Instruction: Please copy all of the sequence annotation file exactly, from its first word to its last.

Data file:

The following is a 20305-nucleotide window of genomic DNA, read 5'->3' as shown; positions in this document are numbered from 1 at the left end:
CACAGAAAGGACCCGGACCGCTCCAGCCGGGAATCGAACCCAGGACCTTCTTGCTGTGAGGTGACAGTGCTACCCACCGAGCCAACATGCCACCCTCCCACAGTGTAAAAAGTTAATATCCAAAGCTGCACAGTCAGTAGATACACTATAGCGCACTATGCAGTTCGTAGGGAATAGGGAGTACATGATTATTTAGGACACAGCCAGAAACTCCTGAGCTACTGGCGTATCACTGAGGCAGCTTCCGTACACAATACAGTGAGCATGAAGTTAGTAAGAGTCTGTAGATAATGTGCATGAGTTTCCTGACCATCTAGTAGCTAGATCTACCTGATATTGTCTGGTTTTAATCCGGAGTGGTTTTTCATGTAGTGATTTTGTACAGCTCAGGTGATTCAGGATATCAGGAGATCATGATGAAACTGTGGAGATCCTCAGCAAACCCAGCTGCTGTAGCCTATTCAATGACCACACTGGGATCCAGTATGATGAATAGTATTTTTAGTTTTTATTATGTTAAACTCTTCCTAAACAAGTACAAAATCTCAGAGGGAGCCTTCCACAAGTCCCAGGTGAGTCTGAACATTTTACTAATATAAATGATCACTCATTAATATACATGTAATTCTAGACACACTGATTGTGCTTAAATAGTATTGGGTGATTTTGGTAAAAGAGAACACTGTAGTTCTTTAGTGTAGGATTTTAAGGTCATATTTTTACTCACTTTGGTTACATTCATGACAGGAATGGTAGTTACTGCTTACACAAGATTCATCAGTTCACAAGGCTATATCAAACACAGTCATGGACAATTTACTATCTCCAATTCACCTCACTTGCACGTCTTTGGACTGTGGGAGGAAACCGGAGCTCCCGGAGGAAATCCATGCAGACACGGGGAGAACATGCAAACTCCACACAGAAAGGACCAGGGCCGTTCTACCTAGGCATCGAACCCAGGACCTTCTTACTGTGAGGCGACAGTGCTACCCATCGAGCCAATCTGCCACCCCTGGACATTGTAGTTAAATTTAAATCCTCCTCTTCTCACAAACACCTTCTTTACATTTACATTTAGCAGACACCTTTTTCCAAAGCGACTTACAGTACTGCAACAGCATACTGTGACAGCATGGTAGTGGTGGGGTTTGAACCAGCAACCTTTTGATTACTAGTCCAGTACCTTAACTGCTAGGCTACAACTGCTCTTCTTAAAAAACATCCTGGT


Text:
The following is a 20305-nucleotide window of genomic DNA, read 5'->3' as shown; positions in this document are numbered from 1 at the left end:
CACAGAAAGGACCCGGACCGCTCCAGCCGGGAATCGAACCCAGGACCTTCTTGCTGTGAGGTGACAGTGCTACCCACCGAGCCAACATGCCACCCTCCCACAGTGTAAAAAGTTAATATCCAAAGCTGCACAGTCAGTAGATACACTATAGCGCACTATGCAGTTCGTAGGGAATAGGGAGTACATGATTATTTAGGACACAGCCAGAAACTCCTGAGCTACTGGCGTATCACTGAGGCAGCTTCCGTACACAATACAGTGAGCATGAAGTTAGTAAGAGTCTGTAGATAATGTGCATGAGTTTCCTGACCATCTAGTAGCTAGATCTACCTGATATTGTCTGGTTTTAATCCGGAGTGGTTTTTCATGTAGTGATTTTGTACAGCTCAGGTGATTCAGGATATCAGGAGATCATGATGAAACTGTGGAGATCCTCAGCAAACCCAGCTGCTGTAGCCTATTCAATGACCACACTGGGATCCAGTATGATGAATAGTATTTTTAGTTTTTATTATGTTAAACTCTTCCTAAACAAGTACAAAATCTCAGAGGGAGCCTTCCACAAGTCCCAGGTGAGTCTGAACATTTTACTAATATAAATGATCACTCATTAATATACATGTAATTCTAGACACACTGATTGTGCTTAAATAGTATTGGGTGATTTTGGTAAAAGAGAACACTGTAGTTCTTTAGTGTAGGATTTTAAGGTCATATTTTTACTCACTTTGGTTACATTCATGACAGGAATGGTAGTTACTGCTTACACAAGATTCATCAGTTCACAAGGCTATATCAAACACAGTCATGGACAATTTACTATCTCCAATTCACCTCACTTGCACGTCTTTGGACTGTGGGAGGAAACCGGAGCTCCCGGAGGAAATCCATGCAGACACGGGGAGAACATGCAAACTCCACACAGAAAGGACCAGGGCCGTTCTACCTAGGCATCGAACCCAGGACCTTCTTACTGTGAGGCGACAGTGCTACCCATCGAGCCAATCTGCCACCCCTGGACATTGTAGTTAAATTTAAATCCTCCTCTTCTCACAAACACCTTCTTTACATTTACATTTAGCAGACACCTTTTTCCAAAGCGACTTACAGTACTGCAACAGCATACTGTGACAGCATGGTAGTGGTGGGGTTTGAACCAGCAACCTTTTGATTACTAGTCCAGTACCTTAACTGCTAGGCTACAACTGCTCTTCTTAAAAAACATCCTGGT